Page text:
For many years, Musk stated that Tesla's business strategy was to develop luxury electric cars and use the profits to develop affordable cars for the masses, thereby revolutionizing the automobile market and reducing pollution from gasoline-powered cars. Musk also mentioned that Tesla's main goal was to make him very wealthy so he could colonize Mars. The promise of a cheaper model priced at $25,000 (compared to about $39,900 for the cheapest current model) was crucial for many investors. Many believe this is the only way Tesla can become the best-selling car manufacturer by 2030, an ambition Musk set in 2020. He promised that Tesla would deliver over 20 million vehicles a year—twice the current sales of the world's largest car manufacturer, Toyota. In 2023, Tesla delivered 1.8 million cars, 8% of the target.
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סייבר טראק של טסלה בתצוגה בשיקגו
סייבר טראק של טסלה בתצוגה בשיקגו
Tesla's Cybertruck on display in Chicago
(Photo: Alex Wroblewski/Shutterstock)
Since then, Musk has promised that a cheap model is coming. In January, he reiterated this promise, claiming that production of the new affordable model would begin at a plant in Texas by 2025. In early April, Reuters reported that Musk had temporarily withdrawn from the project. In response, Musk tweeted on X that "Reuters is lying (again)." In a conversation with investors two weeks later, he promised that Tesla would sell cars at a lower price but avoided confirming if it was a new model, effectively confirming Reuters' report. Affordable electric vehicles are still in demand, especially for automakers seeking government subsidies for electric vehicles. Hence, Tesla has made six price cuts this year alone—the latest just before April's earnings reports.
Canceling visible plans for a new and competitively priced model makes Musk's promises to dominate the car market by 2030 impossible. This cancellation also ensures that the goal from nearly two decades ago—that everyone can purchase an electric vehicle—will be achieved by other manufacturers, likely Chinese ones. China, Tesla's second-largest market, saw Tesla's sales fall by 4% in the first quarter of this year, while the local market grew by 15%. If Tesla's goal is no longer to make its vehicles accessible globally, what is its goal?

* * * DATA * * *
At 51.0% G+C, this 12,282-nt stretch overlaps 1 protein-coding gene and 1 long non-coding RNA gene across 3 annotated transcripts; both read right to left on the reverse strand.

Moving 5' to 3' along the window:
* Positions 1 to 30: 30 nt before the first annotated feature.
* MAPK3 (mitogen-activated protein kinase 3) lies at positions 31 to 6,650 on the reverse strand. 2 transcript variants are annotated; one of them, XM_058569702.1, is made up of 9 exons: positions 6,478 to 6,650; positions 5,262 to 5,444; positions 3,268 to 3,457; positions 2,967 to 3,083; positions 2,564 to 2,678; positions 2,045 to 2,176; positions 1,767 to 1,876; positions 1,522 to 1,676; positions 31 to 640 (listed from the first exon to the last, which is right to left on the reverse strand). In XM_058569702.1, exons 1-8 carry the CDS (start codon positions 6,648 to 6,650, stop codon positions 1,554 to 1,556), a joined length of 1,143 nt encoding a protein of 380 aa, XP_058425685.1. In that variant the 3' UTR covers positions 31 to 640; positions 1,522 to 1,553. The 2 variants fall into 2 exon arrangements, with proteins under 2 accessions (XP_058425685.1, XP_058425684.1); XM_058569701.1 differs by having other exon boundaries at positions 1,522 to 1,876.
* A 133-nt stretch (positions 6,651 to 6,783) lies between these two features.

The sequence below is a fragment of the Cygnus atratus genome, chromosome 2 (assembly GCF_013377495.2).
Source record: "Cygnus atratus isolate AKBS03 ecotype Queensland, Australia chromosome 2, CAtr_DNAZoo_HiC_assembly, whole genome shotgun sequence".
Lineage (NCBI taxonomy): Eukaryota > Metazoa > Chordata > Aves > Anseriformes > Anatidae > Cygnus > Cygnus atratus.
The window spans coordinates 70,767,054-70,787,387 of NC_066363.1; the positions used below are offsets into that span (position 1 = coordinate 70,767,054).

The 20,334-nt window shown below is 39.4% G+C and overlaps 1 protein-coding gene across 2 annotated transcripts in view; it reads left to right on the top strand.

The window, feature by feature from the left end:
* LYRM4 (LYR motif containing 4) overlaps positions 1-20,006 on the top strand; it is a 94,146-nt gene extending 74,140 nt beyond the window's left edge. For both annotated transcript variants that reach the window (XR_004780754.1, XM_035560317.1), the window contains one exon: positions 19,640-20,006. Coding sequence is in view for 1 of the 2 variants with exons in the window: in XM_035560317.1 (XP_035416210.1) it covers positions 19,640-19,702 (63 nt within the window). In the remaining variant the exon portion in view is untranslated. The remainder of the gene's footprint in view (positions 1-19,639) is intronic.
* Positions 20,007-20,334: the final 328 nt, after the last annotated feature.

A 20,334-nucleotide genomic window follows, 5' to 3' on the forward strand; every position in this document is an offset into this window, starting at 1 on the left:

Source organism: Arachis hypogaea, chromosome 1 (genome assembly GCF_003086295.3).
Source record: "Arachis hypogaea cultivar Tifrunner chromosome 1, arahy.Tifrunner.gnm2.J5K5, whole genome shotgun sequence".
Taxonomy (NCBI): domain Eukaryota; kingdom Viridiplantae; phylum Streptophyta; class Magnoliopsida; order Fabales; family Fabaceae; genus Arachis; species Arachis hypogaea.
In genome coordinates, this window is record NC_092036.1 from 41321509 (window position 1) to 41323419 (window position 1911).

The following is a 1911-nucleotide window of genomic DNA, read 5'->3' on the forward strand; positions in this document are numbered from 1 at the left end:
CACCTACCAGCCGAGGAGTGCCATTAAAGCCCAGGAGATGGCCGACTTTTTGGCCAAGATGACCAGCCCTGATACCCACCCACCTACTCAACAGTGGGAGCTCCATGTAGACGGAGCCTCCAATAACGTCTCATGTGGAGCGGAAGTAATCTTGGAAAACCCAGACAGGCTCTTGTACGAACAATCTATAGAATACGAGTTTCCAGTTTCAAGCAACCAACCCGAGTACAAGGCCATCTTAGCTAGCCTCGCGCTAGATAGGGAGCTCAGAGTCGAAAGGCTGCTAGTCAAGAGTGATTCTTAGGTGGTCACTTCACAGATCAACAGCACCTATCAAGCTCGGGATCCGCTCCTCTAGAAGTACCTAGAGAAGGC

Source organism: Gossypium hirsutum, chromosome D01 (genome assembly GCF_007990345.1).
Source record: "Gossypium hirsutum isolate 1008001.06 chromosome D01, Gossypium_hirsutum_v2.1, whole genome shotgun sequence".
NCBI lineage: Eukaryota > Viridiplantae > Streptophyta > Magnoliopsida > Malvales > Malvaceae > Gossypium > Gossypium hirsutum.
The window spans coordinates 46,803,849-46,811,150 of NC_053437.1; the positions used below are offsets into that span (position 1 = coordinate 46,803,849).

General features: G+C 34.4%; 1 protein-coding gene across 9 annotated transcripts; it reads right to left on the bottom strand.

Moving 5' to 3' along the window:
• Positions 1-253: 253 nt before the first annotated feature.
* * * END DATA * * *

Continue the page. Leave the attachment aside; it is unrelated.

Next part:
An electric company?
Tesla is not only a car manufacturer but also a kind of fuel or electricity company. Its supercharger segment grew during 2023, contributing $8.3 billion to the company's annual revenues of $96.8 billion (8.5% of revenues). In April, Musk promised the expansion of this seemingly solid and profitable division. "The division will continue to grow significantly faster than the automotive business," he said. A few days later, the entire charging division, including its senior manager, was laid off—500 employees in total.
Electric vehicles bring a new kind of anxiety: range anxiety. Drivers fear that the battery will run out, leaving them stranded. This concern has been a major obstacle to the widespread adoption of electric vehicles. Car companies, led by Tesla, have addressed this by extending battery life and massively deploying charging stations. The ratio between fast charging points for cars in the United States is one charging station for 75 vehicles, compared to one gas station for 196 combustion vehicles. Despite this, many car owners remain unconvinced due to the relative youth of the technology, the longer charging times compared to refueling, and the smaller number of charging points compared to gas station pumps.
Tesla made the charging business one of its growth engines. Of the 42,000 fast chargers installed in the United States, 25,500 are made by Tesla. The company has a unique charging plug protected by a patent, and last year almost all major car manufacturers selling cars in North America agreed to use Tesla’s charging plug via adapters called Magic Dock found in Tesla's charging stations. Tesla even won $17 million in grants from the U.S. government to support the deployment of charging facilities. In Europe and Israel, most vehicles adhere to a standard charging plug.